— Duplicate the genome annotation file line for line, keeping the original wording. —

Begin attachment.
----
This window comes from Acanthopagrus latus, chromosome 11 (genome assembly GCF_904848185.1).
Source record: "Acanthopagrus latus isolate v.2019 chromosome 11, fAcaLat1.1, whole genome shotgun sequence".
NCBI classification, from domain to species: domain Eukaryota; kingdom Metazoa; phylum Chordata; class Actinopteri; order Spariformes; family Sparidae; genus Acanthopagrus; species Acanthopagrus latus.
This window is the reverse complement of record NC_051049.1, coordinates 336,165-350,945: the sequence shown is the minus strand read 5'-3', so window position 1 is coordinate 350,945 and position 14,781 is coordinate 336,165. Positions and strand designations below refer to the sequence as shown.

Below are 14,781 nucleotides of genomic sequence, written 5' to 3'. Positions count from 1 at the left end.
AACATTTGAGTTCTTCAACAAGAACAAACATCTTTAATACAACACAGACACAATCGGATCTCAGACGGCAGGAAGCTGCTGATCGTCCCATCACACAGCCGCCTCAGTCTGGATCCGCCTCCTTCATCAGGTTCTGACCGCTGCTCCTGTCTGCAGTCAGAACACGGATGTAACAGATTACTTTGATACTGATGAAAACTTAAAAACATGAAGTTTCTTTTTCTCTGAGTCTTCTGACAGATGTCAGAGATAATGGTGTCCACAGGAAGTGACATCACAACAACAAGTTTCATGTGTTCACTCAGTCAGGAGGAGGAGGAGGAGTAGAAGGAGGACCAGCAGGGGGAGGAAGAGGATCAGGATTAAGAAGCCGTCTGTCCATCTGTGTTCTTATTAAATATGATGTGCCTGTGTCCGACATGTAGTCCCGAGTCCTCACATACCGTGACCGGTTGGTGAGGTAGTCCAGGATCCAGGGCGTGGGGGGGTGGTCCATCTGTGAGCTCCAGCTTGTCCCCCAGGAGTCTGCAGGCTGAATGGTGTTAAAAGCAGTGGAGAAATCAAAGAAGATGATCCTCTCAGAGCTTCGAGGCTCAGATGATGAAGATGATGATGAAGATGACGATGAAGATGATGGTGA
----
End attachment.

This window comes from Acanthopagrus latus, chromosome 11 (genome assembly GCF_904848185.1).
Source record: "Acanthopagrus latus isolate v.2019 chromosome 11, fAcaLat1.1, whole genome shotgun sequence".
NCBI classification, from domain to species: domain Eukaryota; kingdom Metazoa; phylum Chordata; class Actinopteri; order Spariformes; family Sparidae; genus Acanthopagrus; species Acanthopagrus latus.
This window is the reverse complement of record NC_051049.1, coordinates 336,165-350,945: the sequence shown is the minus strand read 5'-3', so window position 1 is coordinate 350,945 and position 14,781 is coordinate 336,165. Positions and strand designations below refer to the sequence as shown.

Below are 14,781 nucleotides of genomic sequence, written 5' to 3'. Positions count from 1 at the left end.
AACATTTGAGTTCTTCAACAAGAACAAACATCTTTAATACAACACAGACACAATCGGATCTCAGACGGCAGGAAGCTGCTGATCGTCCCATCACACAGCCGCCTCAGTCTGGATCCGCCTCCTTCATCAGGTTCTGACCGCTGCTCCTGTCTGCAGTCAGAACACGGATGTAACAGATTACTTTGATACTGATGAAAACTTAAAAACATGAAGTTTCTTTTTCTCTGAGTCTTCTGACAGATGTCAGAGATAATGGTGTCCACAGGAAGTGACATCACAACAACAAGTTTCATGTGTTCACTCAGTCAGGAGGAGGAGGAGGAGTAGAAGGAGGACCAGCAGGGGGAGGAAGAGGATCAGGATTAAGAAGCCGTCTGTCCATCTGTGTTCTTATTAAATATGATGTGCCTGTGTCCGACATGTAGTCCCGAGTCCTCACATACCGTGACCGGTTGGTGAGGTAGTCCAGGATCCAGGGCGTGGGGGGGTGGTCCATCTGTGAGCTCCAGCTTGTCCCCCAGGAGTCTGCAGGCTGAATGGTGTTAAAAGCAGTGGAGAAATCAAAGAAGATGATCCTCTCAGAGCTTCGAGGCTCAGATGATGAAGATGATGATGAAGATGACGATGAAGATGATGGTGA